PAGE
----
Liquidity is defined in the Accounting Standards Codification (ASC) Master Glossary as “an asset’s or liability’s nearness to cash. Donor-imposed restrictions may influence the liquidity or cash flow patterns of certain assets. For example, a donor stipulation that donated cash be used to acquire land and buildings limits an entity’s ability to take effective actions to respond to unexpected opportunities or needs, such as emergency disaster relief. On the other hand, some donor-imposed restrictions have little or no influence on cash flow patterns or an entity’s financial flexibility. For example, a gift of cash with a donor stipulation that it be used for emergency-relief efforts has a negligible impact on an entity if emergency relief is one of its major programs.”
Based on this definition, an entity will have to carefully look at its assets and consider any donor-imposed restrictions that may exist when determining the presentation of liquidity.
A simple measure of liquidity per the ASU is the availability of resources to meet cash needs for general expenditures within one year of the date of the statement of financial position. The ASU does not define general expenditures but does provide some suggestions regarding limitations that would preclude financial assets from being available for general expenditures. Some of these items noted in the ASU include:
- Donor restrictions on the use of assets for particular programs or activities
- Donor restrictions on the time period in which assets are used
- Board designations that commit certain assets to a particular purpose
- Loan covenants that require certain reserves or collateralized assets to be kept on hand
- Compensating deposit balances required by financial institutions
To provide the liquidity and availability disclosure, entities should likely consider combining both a narrative description of their method for managing revenue with donor restrictions and a table that lists the dollar amounts expected to be released from various sources. Entities should develop a liquidity management program that allows them to determine what portions of donor restricted funds will be released from restriction and available for both direct program costs as well as shared expenses that support those programs.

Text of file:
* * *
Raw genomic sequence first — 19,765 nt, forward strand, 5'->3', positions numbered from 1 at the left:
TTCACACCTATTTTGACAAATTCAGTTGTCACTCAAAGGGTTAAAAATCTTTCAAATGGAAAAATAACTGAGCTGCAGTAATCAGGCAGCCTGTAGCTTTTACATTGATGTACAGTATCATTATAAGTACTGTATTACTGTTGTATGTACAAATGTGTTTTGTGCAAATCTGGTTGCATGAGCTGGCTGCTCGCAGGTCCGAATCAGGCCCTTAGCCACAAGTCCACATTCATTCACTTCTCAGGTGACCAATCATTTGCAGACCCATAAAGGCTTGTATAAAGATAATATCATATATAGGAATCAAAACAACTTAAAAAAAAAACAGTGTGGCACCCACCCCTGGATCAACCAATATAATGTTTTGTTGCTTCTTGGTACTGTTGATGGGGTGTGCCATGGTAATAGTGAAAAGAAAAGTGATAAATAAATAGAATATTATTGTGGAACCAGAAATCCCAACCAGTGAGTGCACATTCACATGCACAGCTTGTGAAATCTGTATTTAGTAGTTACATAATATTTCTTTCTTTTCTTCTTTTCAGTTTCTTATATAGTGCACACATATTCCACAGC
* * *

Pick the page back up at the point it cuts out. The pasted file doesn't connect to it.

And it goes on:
In addition, entities should have a program in place to assess what resources are available. These should only include the portion of funding commitments that are expected to be received in the next year. To assist in this determination, as well as the overall liquidity management, entities should consider utilizing a rolling cash flow projection that covers at least a 12-month period.
Entities should also provide, in the qualitative component of the disclosure, information about other methods they use to manage liquidity and maintain financial flexibility. Examples of these could include:
- The use of lines of credit
- Established operating reserve policies
- Cash management process
It is important to develop this disclosure to present an accurate picture of the liquidity and availability of resources utilizing both financial information and supporting narrative to fully explain the financial health of the organization.
For more information from Blackman & Sloop, please contact Deetra B. Watson.